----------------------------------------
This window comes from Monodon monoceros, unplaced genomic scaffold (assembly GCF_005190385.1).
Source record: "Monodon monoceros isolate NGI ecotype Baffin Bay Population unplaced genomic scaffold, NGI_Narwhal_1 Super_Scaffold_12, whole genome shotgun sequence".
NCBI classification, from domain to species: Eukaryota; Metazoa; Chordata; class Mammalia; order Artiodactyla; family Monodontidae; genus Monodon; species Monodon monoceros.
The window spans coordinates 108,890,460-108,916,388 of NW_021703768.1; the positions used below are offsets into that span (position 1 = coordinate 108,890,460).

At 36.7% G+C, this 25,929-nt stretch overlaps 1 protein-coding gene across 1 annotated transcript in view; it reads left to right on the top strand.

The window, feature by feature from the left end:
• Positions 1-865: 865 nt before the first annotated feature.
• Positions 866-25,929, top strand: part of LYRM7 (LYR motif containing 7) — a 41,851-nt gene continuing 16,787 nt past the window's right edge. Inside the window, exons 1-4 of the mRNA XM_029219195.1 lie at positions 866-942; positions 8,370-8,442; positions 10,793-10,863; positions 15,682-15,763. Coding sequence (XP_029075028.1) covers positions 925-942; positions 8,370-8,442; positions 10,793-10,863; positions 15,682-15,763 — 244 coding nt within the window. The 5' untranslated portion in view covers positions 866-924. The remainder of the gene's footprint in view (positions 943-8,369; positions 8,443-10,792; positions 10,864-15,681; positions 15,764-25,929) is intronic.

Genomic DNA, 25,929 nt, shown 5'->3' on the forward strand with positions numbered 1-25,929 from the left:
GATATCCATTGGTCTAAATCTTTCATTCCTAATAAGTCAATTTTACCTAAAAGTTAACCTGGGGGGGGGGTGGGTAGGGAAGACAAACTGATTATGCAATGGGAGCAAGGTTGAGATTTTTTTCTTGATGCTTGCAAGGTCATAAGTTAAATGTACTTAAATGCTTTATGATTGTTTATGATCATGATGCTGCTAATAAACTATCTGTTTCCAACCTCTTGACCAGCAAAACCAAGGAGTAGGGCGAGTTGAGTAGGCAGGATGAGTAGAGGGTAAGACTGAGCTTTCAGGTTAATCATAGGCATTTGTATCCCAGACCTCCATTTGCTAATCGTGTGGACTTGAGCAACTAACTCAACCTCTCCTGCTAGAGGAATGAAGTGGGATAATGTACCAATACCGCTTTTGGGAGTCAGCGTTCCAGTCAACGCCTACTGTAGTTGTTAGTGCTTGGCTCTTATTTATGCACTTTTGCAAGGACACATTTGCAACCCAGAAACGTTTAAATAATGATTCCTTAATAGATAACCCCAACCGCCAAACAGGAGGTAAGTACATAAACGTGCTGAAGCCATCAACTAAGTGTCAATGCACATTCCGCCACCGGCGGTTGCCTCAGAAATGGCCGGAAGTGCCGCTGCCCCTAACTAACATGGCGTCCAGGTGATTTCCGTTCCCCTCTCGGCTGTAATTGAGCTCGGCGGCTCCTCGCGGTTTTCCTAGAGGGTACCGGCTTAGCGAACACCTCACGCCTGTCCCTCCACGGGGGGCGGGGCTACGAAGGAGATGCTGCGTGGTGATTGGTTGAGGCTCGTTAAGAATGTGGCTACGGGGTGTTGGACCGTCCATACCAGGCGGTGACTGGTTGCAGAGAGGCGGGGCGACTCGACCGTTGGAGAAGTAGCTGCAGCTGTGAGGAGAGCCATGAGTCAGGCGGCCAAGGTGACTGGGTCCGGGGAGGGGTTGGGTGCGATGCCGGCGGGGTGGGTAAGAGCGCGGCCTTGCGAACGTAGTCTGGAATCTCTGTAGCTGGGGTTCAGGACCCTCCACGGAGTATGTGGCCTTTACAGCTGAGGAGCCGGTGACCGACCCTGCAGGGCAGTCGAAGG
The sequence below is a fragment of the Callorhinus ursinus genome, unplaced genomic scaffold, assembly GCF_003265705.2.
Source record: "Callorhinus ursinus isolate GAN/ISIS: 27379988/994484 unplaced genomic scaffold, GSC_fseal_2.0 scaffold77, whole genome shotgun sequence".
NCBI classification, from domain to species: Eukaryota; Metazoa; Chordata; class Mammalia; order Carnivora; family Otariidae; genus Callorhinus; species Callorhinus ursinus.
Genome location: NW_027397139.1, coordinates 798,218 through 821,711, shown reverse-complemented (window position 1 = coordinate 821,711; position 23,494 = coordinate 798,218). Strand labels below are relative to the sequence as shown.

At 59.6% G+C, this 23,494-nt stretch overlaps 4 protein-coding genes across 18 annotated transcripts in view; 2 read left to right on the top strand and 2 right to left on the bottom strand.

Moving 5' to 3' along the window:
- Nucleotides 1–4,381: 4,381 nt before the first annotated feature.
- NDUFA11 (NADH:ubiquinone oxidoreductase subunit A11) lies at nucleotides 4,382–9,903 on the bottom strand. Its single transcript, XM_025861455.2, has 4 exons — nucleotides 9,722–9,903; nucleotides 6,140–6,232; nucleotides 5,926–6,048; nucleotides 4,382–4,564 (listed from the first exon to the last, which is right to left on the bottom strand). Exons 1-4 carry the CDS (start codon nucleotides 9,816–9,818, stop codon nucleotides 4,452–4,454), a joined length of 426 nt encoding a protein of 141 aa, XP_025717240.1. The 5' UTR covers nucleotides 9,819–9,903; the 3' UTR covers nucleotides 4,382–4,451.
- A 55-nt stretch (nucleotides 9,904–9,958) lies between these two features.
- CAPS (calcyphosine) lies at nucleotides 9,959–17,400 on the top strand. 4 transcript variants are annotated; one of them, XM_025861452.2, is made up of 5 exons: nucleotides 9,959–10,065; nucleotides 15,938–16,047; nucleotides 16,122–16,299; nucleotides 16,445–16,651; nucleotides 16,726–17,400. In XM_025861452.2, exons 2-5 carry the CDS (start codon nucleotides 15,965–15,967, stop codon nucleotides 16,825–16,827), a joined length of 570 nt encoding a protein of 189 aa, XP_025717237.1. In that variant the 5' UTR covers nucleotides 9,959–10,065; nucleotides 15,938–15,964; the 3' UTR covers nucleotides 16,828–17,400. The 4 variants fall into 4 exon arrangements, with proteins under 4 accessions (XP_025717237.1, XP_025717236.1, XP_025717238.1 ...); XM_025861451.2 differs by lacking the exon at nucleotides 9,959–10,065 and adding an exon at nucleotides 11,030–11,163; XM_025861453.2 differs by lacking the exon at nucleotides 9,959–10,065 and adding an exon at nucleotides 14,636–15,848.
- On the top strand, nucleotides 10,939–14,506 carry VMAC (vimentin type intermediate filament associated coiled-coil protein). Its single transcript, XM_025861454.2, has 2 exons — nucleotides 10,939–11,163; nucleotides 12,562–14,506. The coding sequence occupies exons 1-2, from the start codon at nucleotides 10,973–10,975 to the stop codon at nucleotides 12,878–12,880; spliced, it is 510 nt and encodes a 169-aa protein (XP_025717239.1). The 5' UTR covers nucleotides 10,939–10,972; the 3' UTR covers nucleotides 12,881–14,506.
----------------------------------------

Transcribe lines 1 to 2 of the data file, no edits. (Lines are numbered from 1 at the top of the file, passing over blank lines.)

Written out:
This window comes from Monodon monoceros, unplaced genomic scaffold (assembly GCF_005190385.1).
Source record: "Monodon monoceros isolate NGI ecotype Baffin Bay Population unplaced genomic scaffold, NGI_Narwhal_1 Super_Scaffold_12, whole genome shotgun sequence".